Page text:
Analysis by the Press Association of data on so-called ‘Never Events’ in the NHS was widely reported in February. Never Events are described by the NHS as ‘serious incidents that are wholly preventable, as guidance or safety recommendations that provide strong systemic protective barriers are available at a national level and should have been implemented by all healthcare providers’.
According to the data, nearly 1,200 such events were reported in the period from April 2012 to the end of December last year – 290 in 2012-13, 338 in 2013/14, 306 in 2014/15 and 254 from April to the end of December 2015.
The NHS says: “Each Never Event type has the potential to cause serious patient harm or death. However, serious harm or death is not required to have happened as a result of a specific incident occurrence for that incident to be categorised as a Never Event.”
Never Events include incidents such as wrong site surgery, retained instrument post operation or the wrong route administration of chemotherapy.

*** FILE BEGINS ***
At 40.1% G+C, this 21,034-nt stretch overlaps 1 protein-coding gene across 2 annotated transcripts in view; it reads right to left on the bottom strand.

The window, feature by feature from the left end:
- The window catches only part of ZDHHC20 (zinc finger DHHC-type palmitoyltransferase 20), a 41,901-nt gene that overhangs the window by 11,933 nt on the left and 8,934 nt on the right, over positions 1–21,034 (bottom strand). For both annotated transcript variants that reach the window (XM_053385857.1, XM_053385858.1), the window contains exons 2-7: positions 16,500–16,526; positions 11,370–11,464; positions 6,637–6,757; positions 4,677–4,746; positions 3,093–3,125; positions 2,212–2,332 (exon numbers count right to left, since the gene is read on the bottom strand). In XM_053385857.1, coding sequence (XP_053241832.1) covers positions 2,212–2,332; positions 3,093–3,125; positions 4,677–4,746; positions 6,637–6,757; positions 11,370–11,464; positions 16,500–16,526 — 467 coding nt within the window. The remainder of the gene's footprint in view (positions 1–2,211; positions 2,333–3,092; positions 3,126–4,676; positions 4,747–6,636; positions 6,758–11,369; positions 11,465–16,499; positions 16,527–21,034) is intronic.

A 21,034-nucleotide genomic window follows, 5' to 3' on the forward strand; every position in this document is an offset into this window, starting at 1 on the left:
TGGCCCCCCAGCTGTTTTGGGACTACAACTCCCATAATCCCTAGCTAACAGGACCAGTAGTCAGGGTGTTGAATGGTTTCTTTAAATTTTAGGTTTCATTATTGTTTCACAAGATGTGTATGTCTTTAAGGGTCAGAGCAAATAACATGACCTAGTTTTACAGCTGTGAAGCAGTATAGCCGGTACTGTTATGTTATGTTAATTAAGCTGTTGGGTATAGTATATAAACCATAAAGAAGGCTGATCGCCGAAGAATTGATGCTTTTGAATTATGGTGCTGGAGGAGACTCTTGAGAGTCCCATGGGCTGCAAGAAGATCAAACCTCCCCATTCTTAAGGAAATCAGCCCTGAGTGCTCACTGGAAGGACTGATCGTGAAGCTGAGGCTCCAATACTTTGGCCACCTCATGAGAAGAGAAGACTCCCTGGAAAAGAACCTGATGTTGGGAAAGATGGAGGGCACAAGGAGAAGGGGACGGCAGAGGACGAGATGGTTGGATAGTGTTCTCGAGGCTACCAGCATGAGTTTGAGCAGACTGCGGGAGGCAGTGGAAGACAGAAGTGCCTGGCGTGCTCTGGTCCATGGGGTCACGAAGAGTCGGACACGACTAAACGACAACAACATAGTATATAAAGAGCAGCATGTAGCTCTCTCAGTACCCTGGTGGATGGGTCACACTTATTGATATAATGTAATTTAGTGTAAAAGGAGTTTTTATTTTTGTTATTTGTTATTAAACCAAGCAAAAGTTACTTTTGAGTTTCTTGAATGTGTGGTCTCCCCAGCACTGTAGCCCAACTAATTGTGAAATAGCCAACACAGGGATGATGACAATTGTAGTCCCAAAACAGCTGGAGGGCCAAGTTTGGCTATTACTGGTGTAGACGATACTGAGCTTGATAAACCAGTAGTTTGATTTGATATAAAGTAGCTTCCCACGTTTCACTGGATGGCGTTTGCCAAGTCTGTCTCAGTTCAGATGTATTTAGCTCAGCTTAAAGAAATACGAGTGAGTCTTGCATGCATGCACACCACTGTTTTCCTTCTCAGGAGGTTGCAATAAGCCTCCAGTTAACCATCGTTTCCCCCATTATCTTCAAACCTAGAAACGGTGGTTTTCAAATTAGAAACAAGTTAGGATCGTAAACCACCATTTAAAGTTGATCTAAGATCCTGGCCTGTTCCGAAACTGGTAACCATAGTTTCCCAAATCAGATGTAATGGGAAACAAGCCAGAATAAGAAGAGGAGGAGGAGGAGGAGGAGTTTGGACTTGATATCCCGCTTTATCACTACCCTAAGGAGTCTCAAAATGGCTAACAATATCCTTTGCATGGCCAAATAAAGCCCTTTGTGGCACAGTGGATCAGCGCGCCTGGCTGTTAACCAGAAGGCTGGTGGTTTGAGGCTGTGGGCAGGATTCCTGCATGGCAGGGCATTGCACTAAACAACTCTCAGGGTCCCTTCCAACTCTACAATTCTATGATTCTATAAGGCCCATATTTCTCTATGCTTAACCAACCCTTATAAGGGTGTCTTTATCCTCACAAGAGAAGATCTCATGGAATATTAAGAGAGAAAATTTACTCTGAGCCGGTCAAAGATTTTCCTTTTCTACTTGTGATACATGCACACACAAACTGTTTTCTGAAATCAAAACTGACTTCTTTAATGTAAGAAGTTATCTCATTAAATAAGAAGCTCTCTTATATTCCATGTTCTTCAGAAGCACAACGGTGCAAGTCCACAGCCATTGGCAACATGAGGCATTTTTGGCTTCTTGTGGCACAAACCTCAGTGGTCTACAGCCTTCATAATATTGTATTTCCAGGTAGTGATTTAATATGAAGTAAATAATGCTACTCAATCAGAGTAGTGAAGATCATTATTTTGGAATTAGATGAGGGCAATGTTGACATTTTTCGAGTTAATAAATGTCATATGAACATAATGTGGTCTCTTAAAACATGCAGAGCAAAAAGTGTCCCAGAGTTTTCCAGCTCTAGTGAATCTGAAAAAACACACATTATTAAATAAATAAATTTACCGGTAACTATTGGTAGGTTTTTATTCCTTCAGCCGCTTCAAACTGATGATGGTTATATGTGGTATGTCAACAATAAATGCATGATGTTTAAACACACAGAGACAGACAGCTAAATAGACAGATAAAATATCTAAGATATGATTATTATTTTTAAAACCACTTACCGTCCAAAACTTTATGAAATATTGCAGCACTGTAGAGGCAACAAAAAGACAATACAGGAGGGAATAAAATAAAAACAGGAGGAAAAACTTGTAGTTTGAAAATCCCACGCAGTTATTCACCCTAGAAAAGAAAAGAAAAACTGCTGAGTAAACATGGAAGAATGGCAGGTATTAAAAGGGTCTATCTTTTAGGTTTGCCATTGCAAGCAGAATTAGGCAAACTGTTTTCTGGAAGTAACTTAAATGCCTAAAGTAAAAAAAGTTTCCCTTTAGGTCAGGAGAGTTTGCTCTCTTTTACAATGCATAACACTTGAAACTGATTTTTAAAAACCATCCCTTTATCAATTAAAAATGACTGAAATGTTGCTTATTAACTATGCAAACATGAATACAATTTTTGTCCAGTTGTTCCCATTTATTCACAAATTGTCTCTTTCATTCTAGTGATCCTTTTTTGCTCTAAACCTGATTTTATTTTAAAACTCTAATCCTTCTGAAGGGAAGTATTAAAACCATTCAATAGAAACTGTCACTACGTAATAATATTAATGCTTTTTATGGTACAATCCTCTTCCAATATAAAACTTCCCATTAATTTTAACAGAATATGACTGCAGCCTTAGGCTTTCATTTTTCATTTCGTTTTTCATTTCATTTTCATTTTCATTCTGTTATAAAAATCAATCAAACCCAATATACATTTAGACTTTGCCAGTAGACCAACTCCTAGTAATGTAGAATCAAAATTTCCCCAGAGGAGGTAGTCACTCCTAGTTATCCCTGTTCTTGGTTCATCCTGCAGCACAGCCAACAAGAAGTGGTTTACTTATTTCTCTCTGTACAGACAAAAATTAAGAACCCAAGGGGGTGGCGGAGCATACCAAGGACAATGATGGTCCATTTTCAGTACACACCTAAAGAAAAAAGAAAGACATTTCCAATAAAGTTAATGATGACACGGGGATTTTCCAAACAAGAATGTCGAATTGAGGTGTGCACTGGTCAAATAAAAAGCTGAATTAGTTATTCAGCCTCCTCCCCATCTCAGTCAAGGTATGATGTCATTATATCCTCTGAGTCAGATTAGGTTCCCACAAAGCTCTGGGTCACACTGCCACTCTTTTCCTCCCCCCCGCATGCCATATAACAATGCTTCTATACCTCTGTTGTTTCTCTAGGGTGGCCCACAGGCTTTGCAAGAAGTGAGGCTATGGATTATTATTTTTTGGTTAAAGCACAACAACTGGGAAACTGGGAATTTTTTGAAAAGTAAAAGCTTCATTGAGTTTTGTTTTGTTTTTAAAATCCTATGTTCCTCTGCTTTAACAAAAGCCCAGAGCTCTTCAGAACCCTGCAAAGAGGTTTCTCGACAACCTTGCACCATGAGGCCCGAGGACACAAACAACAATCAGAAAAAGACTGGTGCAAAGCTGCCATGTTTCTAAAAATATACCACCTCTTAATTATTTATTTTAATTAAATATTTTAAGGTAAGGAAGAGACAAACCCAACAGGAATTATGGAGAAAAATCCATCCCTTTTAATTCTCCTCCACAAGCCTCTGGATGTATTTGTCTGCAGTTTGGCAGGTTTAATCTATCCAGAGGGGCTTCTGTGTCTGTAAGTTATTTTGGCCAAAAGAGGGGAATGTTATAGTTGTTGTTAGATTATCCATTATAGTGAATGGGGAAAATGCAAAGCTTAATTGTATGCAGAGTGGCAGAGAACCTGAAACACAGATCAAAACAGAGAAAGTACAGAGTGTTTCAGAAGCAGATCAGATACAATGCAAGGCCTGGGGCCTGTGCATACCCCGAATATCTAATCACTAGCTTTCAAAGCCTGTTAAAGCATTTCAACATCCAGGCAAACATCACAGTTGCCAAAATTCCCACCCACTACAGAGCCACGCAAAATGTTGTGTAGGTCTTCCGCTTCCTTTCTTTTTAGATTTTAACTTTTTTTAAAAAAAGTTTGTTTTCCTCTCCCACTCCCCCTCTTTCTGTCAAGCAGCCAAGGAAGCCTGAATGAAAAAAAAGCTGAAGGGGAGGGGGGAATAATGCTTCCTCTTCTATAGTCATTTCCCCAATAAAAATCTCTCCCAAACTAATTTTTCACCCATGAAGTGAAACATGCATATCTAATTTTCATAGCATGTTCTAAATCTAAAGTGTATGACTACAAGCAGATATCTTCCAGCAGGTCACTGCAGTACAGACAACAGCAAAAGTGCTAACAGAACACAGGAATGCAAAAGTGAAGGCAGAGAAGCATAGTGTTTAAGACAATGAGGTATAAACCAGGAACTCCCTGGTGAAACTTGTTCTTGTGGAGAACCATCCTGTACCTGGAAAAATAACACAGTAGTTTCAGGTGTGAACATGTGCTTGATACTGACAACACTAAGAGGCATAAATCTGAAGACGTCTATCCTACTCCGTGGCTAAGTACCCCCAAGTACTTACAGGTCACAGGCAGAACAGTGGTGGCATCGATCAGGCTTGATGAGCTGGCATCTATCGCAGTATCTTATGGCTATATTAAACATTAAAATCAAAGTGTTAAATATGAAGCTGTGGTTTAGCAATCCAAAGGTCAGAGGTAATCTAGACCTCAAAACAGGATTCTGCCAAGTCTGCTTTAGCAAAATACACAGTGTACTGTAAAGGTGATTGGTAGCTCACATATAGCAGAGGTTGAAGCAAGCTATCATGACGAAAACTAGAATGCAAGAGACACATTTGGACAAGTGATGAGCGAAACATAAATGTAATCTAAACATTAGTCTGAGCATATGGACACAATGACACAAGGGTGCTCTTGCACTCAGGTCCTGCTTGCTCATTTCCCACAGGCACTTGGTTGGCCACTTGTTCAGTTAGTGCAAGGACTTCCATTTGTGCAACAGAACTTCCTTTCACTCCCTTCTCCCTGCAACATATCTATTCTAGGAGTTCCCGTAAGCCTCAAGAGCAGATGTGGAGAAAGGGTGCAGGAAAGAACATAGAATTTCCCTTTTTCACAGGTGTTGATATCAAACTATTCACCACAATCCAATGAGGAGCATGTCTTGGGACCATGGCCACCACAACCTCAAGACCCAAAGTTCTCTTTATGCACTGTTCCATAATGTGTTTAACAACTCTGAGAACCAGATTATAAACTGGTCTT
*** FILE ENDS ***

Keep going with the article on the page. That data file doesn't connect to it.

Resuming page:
According to the BBC, incidents included the case of a man who had a whole testicle removed rather than just a cyst and another in which a woman’s fallopian tubes were taken out instead of her appendix.
Others included the wrong legs, eyes or knees being operated on and hundreds of cases of foreign objects such as scalpels being left inside bodies after operations. Patients’ lives were put in danger when feeding tubes were put into their lungs instead of their stomachs. Others were given the wrong type of blood during transfusions or the wrong drugs or doses of drugs.
Commenting on the data, Katherine Murphy, chief executive of the Patients Association, said: “It is a disgrace that incidents which are supposed ‘never’ to happen are still so prevalent. With all the systems and procedures that are in place within the NHS, how are such basic, avoidable mistakes still happening? There is clearly a lack of learning across the NHS, or even within individual trusts.
“These patients have been very badly let down by poor processes and utter carelessness. It is especially unforgivable to operate on the wrong organ, and many such mistakes can never be rectified, leaving patients harmed for life.” A revised Never Events Policy and Framework was published on 27 March last year. It includes changes to the definition of what a Never Event is and a reduction in the types of incident that are included on the list from 25 to 14 incident types.